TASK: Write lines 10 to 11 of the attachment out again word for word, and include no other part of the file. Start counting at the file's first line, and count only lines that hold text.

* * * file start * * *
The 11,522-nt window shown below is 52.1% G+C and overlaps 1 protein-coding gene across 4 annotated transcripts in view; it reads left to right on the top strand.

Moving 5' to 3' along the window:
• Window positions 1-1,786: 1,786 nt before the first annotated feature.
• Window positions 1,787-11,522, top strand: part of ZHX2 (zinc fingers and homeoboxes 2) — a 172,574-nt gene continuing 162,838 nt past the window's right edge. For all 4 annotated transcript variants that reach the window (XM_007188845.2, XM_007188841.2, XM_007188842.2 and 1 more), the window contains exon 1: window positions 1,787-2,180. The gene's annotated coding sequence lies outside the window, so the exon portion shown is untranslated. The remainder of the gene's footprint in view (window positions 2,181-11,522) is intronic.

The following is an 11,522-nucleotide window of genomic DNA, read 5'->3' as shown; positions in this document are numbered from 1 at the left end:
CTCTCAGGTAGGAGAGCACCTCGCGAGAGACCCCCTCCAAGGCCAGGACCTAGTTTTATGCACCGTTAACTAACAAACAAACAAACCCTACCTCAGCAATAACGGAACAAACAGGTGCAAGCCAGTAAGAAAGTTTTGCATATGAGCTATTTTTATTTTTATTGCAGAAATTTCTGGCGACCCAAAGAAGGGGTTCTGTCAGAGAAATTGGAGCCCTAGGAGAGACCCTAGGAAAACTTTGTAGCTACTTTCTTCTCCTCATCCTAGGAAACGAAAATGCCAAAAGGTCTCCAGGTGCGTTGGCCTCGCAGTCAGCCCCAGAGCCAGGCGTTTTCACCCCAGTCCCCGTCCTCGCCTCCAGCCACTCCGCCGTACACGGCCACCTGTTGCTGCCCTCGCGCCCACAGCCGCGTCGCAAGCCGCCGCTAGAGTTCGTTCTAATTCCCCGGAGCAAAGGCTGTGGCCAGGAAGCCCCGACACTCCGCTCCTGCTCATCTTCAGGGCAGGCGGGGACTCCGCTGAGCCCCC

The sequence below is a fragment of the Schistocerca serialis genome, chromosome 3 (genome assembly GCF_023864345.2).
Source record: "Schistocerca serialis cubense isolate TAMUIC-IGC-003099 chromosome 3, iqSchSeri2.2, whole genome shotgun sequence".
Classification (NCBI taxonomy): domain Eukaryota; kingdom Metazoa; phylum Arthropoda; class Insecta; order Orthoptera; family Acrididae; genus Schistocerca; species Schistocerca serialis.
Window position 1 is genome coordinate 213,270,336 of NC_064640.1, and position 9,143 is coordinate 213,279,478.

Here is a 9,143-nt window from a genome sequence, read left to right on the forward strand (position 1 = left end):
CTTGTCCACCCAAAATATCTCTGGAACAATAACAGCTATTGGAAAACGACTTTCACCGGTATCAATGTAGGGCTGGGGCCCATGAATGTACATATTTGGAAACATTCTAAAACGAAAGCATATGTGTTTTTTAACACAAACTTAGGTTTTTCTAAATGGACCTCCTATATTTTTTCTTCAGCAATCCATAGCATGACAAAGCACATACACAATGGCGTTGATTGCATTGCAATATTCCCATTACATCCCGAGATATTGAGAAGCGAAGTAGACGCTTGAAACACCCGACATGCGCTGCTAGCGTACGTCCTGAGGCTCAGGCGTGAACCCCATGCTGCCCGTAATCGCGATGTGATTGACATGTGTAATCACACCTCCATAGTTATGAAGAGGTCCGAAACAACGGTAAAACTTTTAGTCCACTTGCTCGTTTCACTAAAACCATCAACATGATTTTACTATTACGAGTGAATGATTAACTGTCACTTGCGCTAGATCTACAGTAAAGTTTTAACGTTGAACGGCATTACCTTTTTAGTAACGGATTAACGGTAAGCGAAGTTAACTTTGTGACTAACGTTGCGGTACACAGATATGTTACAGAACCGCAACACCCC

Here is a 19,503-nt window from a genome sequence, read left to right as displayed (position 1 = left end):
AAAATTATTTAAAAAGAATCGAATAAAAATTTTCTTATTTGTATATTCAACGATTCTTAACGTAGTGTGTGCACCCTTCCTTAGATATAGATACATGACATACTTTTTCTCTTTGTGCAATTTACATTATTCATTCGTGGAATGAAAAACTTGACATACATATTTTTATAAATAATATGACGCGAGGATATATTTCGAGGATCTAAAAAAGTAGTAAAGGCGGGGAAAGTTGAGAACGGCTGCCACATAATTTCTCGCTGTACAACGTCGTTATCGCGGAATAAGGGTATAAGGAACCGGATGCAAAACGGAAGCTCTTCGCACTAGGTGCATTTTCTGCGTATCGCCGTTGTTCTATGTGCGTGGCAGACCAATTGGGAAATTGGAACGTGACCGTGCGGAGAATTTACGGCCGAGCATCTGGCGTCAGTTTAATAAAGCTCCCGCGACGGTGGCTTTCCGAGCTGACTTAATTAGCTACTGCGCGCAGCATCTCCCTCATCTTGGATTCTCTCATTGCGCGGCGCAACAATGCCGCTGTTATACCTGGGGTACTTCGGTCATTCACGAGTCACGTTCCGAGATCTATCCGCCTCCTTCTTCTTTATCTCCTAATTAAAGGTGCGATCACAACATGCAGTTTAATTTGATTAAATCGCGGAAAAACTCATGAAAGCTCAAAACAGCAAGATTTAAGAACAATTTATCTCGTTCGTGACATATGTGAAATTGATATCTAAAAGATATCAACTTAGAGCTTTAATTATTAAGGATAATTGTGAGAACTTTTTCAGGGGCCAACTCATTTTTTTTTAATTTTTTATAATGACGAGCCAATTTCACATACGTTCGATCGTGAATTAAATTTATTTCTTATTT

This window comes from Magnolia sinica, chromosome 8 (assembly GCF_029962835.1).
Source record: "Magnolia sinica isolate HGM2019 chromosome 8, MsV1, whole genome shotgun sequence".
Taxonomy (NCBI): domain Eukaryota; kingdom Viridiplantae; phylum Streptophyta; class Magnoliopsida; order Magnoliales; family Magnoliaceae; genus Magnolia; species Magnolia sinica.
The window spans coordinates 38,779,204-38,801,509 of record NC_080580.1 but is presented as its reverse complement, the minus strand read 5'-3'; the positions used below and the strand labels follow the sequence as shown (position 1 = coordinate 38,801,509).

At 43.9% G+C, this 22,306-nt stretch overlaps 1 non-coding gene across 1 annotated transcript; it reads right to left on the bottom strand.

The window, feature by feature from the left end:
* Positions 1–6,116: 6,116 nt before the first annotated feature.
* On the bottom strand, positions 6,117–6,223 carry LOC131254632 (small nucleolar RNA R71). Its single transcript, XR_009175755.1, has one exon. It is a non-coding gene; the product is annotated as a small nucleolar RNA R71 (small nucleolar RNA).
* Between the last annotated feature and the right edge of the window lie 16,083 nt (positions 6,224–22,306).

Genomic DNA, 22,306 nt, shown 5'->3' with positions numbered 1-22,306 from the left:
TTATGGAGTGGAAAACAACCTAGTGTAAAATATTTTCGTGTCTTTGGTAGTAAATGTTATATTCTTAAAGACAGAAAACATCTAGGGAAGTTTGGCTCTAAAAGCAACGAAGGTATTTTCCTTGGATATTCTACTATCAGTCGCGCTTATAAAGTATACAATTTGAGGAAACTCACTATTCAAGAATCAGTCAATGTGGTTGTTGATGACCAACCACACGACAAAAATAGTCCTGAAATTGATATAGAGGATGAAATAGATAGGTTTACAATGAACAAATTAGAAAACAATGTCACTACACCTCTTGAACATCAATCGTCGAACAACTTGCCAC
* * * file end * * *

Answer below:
Window position 1 is genome coordinate 213,270,336 of NC_064640.1, and position 9,143 is coordinate 213,279,478.

Here is a 9,143-nt window from a genome sequence, read left to right on the forward strand (position 1 = left end):